louis ck has some brilliant standup making fun the culture of whining, which seems to be a mainstay of our modern world. at one point he talks about how people constantly whine and complain about their phones and he points out that just a scant few years ago we didn’t have the privilege of walking around with the very same “phones” or mini computers about which we all now complain. scathingly to the point.
i thought about louis ck’s routine as i read marc vetri’s tirade about food journalism.
marc vetri really has a problem with perspective here.
for those of you not familiar with vetri, he’s a 2005 james beard award winner for “best chef mid-atlantic”, named one of food and wine magazine’s “ten best new chefs”, owner of multiple restaurants in the philadelphia area, food blogger and prolific foodie on twitter, instagram and every other social media platform. he’s also very involved in the philadelphia schools and community.
i’ve only been to one of his restaurants and the food was delicious, the service excellent (except for the requisite snooty sommelier) and the bill substantial. c and i have long wanted to go to his flagship restaurant, vetri, but that would involve almost a mortgage payment. i’m not kidding (speaking as someone whose mortgage payment reflects a house purchased in 1989). vetri has a prix fixe tasting menu that costs $155 per person. yep, $155 per person. you can add wine pairings for $90 which will buy you 1.5 glasses of wine or you can purchase a bottle, which could run you about the same or substantially more. so you spend $310 for the food, say another $100 for the wine, $90 or so for tip and another $30 for parking or $60 for uber ride.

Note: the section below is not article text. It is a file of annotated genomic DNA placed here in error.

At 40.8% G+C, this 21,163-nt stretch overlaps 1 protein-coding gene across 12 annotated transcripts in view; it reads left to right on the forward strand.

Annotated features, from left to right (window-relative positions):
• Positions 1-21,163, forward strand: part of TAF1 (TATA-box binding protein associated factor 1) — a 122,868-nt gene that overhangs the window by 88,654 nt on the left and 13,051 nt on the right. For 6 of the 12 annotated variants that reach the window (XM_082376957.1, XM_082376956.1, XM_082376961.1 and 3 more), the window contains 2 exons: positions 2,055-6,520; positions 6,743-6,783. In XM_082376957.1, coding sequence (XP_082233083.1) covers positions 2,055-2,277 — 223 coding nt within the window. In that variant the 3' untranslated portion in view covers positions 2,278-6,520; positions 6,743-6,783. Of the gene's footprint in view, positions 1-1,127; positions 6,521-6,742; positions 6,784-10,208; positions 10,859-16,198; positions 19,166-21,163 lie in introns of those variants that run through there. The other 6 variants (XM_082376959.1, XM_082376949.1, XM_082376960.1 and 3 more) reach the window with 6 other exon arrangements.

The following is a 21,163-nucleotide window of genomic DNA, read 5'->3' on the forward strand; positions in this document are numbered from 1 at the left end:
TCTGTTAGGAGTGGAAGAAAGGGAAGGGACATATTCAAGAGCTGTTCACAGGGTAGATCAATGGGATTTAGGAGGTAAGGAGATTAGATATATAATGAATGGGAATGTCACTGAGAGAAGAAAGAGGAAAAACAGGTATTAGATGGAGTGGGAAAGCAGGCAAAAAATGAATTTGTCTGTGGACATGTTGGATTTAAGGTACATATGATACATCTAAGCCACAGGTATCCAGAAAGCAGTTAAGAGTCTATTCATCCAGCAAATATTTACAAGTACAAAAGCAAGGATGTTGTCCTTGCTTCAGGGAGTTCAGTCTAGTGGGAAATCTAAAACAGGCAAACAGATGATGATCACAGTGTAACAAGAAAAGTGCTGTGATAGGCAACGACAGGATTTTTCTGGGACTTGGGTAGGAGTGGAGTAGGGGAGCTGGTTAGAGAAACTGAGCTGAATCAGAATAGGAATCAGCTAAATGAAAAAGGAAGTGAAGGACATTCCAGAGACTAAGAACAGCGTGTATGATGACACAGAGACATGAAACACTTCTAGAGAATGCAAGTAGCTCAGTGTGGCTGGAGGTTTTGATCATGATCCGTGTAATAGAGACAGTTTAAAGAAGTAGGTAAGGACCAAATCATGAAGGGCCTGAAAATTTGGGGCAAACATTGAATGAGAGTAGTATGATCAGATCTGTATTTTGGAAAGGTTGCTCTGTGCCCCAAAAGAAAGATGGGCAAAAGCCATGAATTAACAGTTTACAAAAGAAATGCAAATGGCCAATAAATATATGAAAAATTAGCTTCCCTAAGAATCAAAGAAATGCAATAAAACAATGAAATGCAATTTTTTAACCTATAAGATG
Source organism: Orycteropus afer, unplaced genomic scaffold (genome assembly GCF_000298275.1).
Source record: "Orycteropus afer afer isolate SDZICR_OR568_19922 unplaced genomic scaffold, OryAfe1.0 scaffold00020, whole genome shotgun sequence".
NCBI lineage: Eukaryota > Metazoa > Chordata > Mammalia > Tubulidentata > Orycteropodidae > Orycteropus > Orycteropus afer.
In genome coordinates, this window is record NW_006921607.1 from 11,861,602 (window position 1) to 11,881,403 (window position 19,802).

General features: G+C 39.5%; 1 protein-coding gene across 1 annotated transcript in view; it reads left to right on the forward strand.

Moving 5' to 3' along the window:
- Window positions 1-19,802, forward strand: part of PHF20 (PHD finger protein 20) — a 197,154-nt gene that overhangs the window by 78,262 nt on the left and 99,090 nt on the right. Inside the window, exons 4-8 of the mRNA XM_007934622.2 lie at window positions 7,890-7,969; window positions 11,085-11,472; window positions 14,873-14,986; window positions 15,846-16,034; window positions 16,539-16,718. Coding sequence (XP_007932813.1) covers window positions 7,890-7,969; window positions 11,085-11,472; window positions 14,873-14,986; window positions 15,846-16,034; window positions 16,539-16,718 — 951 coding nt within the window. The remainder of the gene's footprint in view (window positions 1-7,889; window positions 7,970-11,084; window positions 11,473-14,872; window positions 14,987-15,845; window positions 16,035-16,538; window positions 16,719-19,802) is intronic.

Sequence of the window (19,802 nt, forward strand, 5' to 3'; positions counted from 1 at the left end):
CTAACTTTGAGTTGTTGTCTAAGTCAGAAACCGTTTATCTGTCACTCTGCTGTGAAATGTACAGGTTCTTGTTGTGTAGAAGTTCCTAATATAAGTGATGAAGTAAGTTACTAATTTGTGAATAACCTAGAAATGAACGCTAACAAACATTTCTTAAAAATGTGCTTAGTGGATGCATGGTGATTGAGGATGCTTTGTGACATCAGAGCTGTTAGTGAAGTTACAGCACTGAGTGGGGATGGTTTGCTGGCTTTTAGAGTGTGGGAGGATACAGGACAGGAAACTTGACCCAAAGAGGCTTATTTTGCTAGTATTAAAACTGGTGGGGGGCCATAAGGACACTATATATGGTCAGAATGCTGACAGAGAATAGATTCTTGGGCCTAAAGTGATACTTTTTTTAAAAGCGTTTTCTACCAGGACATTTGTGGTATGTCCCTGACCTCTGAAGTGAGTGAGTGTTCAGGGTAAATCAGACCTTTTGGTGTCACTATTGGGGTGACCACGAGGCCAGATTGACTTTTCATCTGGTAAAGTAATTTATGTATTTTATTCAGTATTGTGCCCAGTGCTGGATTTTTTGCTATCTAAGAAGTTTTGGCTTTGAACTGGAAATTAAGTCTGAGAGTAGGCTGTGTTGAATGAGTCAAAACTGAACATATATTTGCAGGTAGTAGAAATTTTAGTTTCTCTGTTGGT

clearly, if you’re charging that kind of dough for a meal, the meal had better be every superlative anyone can think of (and maybe even then some). understandably, vetri he wants fine dining to have a different rating scale than other dining and he wants the food writer and reader to be as invested in all of his magnificence as he is.
at the end of the day, though, this is whole lot of whining and fighting over a simple necessity (food and nourishment) that has been turned into not just a first world problem, but a first world problem for the fraction of a percent who would be able to luxuriate in vetri’s bastion of fine dining.
while vetri spends his time whining about how food journalism is as stale as day old bread, i wonder how much of the world’s hungry belly would gladly accept that day old bread.